All over the internet we can see reference to anti-inflammatory diets and anti-inflammatory property of general food. Examples:
Experts discuss the potential disease-fighting benefits of diets that try to reduce inflammation. [...] The average American diet, Greenfield says, includes far too many foods rich in omega-6 fatty acids, found in processed and fast foods, and far too few rich in omega-3 fatty acids, such as those found in cold-water fish or supplements. When that balance is out of whack, inflammation can set in, Sears explains.
Eating high levels of saturated fats, trans fats, and refined sugars (read: the modern American diet) sets off a series of reactions: The "bad fat" triggers the liver to release chemicals to fight the toxins, which causes inflammation. Meanwhile, the glucose in food can't be transported to your cells while the body is inflamed, which means that your brain isn't registering the intake. The result: You're left feeling foggy, hungry, and more prone to cravings, which then restarts the cycle.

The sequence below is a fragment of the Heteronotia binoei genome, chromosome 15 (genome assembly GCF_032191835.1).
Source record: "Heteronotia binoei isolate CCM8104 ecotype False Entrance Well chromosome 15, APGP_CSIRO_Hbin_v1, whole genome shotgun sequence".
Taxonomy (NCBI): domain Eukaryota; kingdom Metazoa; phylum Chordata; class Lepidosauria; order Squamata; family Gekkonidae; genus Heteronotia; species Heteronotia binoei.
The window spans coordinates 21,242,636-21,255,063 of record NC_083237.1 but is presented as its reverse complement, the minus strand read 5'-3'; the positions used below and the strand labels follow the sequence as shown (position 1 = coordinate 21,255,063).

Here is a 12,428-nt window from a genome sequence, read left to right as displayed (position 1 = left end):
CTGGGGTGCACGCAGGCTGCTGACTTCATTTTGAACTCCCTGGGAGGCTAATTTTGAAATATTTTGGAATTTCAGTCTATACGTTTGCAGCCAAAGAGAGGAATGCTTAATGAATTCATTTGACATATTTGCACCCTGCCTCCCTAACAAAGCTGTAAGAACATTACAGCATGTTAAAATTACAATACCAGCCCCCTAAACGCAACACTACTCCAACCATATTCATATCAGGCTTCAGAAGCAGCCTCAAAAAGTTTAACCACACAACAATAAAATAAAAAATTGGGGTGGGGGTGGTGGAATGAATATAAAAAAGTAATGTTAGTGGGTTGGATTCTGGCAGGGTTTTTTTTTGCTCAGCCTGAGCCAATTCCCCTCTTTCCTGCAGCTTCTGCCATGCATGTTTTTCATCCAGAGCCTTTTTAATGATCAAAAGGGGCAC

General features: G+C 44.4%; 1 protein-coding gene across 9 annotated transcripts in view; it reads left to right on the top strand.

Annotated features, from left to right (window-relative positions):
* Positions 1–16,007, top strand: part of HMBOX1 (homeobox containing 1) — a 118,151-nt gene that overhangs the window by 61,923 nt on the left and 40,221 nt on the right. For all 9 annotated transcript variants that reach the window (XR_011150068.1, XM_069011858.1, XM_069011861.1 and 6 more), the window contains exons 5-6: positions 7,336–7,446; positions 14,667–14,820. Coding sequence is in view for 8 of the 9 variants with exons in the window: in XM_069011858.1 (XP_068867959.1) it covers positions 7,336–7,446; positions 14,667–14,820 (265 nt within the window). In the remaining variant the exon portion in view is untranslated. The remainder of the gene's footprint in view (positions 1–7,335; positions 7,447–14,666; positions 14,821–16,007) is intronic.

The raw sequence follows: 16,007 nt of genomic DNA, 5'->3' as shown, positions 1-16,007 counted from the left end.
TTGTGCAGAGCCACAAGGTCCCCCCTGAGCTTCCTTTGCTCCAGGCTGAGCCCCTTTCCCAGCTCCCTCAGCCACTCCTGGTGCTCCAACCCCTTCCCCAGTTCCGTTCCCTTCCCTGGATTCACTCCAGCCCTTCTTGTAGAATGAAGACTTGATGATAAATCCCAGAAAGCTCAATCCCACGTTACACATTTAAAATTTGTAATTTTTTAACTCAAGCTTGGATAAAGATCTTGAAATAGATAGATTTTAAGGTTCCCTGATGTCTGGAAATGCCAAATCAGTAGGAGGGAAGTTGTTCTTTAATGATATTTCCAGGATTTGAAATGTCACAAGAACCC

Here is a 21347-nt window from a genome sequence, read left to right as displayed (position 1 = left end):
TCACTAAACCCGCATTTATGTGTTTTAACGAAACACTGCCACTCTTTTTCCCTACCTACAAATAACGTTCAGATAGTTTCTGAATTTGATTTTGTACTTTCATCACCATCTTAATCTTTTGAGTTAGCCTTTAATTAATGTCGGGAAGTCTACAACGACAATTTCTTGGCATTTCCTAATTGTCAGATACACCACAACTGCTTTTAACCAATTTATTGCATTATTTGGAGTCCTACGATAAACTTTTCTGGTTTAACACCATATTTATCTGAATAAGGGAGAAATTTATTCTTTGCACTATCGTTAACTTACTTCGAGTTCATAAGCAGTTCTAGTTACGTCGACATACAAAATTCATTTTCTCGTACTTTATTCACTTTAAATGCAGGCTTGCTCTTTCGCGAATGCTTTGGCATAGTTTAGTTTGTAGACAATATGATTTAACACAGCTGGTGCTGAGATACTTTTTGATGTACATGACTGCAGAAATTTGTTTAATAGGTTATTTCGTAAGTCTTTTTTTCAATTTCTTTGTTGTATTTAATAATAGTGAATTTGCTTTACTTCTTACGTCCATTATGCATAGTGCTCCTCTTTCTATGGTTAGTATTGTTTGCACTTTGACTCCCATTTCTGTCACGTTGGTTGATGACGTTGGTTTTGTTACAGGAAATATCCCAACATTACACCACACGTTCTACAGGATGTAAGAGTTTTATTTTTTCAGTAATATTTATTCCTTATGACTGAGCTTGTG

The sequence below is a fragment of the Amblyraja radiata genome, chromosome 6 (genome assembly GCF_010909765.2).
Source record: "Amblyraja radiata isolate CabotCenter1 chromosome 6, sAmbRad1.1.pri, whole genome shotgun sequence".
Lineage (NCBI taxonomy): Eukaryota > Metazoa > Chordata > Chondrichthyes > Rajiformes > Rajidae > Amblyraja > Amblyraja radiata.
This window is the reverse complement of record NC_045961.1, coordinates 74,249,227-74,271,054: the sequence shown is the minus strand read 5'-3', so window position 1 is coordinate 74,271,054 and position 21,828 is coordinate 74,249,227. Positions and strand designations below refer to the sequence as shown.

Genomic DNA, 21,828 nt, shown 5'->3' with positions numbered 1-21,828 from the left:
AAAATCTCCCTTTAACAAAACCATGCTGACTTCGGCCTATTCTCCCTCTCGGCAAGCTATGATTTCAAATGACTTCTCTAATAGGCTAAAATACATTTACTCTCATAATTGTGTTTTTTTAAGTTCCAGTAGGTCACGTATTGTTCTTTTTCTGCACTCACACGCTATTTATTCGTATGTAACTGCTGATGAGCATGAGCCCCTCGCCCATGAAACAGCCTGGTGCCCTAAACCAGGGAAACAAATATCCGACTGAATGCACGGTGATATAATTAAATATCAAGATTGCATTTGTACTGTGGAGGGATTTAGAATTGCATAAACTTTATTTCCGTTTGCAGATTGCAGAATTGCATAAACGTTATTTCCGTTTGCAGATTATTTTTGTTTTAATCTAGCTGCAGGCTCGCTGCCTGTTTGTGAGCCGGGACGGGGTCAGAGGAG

At the heart of the program is the revolutionary IF Rating system that, for the first time, tells you the inflammatory or anti-inflammatory effects of all of the foods you eat.
Do saturated fats and refined sugars trigger inflammation?
Wkipedia mentions anti-inflammatory food in relation to some Prostaglandins "hormones" but how relevant is this? More interestingly some food has been labeled as having pro-inflammatory property like eggs.
My question is: Is there a measurable effect for a regular food or diet? And have any real medical studies been conducted?